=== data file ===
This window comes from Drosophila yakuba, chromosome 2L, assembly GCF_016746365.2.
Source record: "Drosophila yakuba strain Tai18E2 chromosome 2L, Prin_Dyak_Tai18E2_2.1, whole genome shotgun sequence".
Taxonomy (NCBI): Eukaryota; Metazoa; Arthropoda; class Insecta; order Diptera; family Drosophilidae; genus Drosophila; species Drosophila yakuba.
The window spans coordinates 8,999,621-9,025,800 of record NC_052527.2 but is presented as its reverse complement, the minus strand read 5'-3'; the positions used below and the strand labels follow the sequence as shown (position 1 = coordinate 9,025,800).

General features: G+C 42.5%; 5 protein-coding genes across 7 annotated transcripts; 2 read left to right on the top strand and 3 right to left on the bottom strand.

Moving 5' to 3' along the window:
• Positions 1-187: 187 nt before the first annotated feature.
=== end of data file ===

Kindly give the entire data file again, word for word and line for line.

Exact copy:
This window comes from Drosophila yakuba, chromosome 2L, assembly GCF_016746365.2.
Source record: "Drosophila yakuba strain Tai18E2 chromosome 2L, Prin_Dyak_Tai18E2_2.1, whole genome shotgun sequence".
Taxonomy (NCBI): Eukaryota; Metazoa; Arthropoda; class Insecta; order Diptera; family Drosophilidae; genus Drosophila; species Drosophila yakuba.
The window spans coordinates 8,999,621-9,025,800 of record NC_052527.2 but is presented as its reverse complement, the minus strand read 5'-3'; the positions used below and the strand labels follow the sequence as shown (position 1 = coordinate 9,025,800).

General features: G+C 42.5%; 5 protein-coding genes across 7 annotated transcripts; 2 read left to right on the top strand and 3 right to left on the bottom strand.

Moving 5' to 3' along the window:
• Positions 1-187: 187 nt before the first annotated feature.